Nonprint media has played the most important role in Jordanian culture. Television production in particular has thrived due to high quality acting and creative, interesting story lines that challenge and critique contemporary Arab society. Print/digital media too, however, continues to play a large role in Jordanian culture; newspapers include ad-Dustour (“The Constitution”) and Al Ra’i (“The Opinion”), the most widely read of the Arabic language newspapers. Additionally, the country has one daily English-language newspaper, The Jordan Times, and one weekly English-language newspaper, The Star.


Perhaps the most popular form of music in Jordan is patriotic songs that celebrate country and king and are strongly influenced by Bedouin culture.
There is also a type of Bedouin music that relies mostly on one instrument, the rebab or al-rababa (a stringed instrument) and sometimes the mijwiz (reed pipe). Songs of this type usually tackle issues such as raids, battles, and generosity, and they often have a melancholy sound. Jordan’s famous traditional dance is the dabke or dabka, a group dance that involves stamping one’s feet. This dance is performed by men and women, and it employs a variety of steps that differ from region to region.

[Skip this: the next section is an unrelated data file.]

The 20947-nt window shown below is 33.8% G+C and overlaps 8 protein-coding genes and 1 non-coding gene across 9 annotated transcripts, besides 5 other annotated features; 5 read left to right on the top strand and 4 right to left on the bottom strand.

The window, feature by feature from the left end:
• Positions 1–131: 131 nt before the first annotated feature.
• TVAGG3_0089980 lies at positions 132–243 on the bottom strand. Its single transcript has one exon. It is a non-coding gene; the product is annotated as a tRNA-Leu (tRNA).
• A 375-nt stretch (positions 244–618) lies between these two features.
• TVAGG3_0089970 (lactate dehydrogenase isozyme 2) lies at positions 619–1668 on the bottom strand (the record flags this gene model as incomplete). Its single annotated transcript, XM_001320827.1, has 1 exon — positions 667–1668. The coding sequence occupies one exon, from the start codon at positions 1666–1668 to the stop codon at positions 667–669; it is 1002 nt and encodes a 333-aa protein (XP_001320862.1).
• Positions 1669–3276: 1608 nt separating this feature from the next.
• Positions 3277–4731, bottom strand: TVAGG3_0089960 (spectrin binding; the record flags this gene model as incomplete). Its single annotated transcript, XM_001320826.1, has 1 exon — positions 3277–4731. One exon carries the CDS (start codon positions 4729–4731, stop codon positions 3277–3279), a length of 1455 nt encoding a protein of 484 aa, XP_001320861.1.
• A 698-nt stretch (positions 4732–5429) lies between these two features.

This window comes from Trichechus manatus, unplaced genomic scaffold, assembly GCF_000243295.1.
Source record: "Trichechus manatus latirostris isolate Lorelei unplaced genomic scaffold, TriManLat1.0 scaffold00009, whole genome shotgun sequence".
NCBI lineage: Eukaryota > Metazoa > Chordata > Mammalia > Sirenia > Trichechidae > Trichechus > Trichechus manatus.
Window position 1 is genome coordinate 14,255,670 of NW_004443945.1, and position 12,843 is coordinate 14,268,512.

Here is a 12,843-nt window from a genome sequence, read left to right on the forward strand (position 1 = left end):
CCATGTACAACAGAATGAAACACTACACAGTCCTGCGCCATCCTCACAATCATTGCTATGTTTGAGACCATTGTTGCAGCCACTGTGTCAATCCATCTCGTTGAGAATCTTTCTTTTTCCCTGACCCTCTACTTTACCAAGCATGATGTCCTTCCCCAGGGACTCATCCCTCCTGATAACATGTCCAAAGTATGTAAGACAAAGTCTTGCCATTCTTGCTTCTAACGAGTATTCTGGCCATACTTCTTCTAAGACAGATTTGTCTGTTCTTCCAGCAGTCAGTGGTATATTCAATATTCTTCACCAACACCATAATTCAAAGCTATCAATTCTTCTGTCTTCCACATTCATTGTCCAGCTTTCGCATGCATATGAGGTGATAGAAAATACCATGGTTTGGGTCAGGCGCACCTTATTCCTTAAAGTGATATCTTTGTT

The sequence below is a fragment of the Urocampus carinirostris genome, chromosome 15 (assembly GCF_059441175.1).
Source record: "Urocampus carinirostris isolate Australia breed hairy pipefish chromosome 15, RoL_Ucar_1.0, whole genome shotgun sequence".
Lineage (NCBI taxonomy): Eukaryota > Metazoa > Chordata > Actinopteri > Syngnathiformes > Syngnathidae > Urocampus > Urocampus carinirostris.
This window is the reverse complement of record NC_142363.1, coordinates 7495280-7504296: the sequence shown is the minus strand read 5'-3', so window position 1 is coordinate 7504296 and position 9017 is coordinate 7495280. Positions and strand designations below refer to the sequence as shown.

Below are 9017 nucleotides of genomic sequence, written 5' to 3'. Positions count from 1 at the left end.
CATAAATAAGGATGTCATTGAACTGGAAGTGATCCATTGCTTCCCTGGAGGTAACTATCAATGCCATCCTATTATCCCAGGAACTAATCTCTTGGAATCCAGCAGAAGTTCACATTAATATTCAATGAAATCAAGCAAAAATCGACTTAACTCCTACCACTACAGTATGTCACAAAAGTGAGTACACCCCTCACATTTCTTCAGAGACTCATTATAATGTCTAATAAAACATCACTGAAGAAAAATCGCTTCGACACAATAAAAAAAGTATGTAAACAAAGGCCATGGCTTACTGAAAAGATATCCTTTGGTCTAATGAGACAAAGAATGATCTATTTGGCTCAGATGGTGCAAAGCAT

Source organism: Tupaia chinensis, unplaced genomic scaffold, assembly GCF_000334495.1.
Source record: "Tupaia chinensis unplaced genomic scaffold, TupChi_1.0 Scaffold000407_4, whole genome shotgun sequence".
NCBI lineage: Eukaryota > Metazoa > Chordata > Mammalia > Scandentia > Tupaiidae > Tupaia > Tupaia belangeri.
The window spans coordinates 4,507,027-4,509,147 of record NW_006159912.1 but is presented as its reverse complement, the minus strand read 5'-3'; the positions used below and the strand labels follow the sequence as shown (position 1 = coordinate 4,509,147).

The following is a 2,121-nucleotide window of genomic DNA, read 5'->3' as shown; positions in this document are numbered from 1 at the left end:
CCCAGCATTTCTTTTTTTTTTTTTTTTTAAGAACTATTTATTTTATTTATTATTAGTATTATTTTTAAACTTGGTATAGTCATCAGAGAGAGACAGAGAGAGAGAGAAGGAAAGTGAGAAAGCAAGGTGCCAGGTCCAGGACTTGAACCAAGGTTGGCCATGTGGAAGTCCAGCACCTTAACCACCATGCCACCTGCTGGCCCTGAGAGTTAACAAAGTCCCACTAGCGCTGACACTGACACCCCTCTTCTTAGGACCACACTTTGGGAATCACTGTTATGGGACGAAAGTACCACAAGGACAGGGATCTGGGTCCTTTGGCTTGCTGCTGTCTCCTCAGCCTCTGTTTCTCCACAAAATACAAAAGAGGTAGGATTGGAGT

Jordan’s film industry has cinemas everywhere in Jordan. The only Jordanian films are Captain Abu Raed and Theeb. Though these are the only Jordanian films made in Jordan. multiple Hollywood films have been filmed on location in Jordan, such as Lawrence of Arabia and Indiana Jones and the Last Crusade.[2] The 2010 Oscar winner for Best Picture, The Hurt Locker, was also filmed in Jordan.[3] Much more recently, The Martian (2015), Dune: Part One (2021), Aladdin (2019) and parts of Star Wars: The Rise of Skywalker were filmed in Jordan.

Social interactions in Jordan

Social interaction in Jordan is replete with all kinds of seemingly impenetrable verbal and behavioral rituals, most of which can remain unaddressed by foreigners with impunity. A few things are worth knowing, however.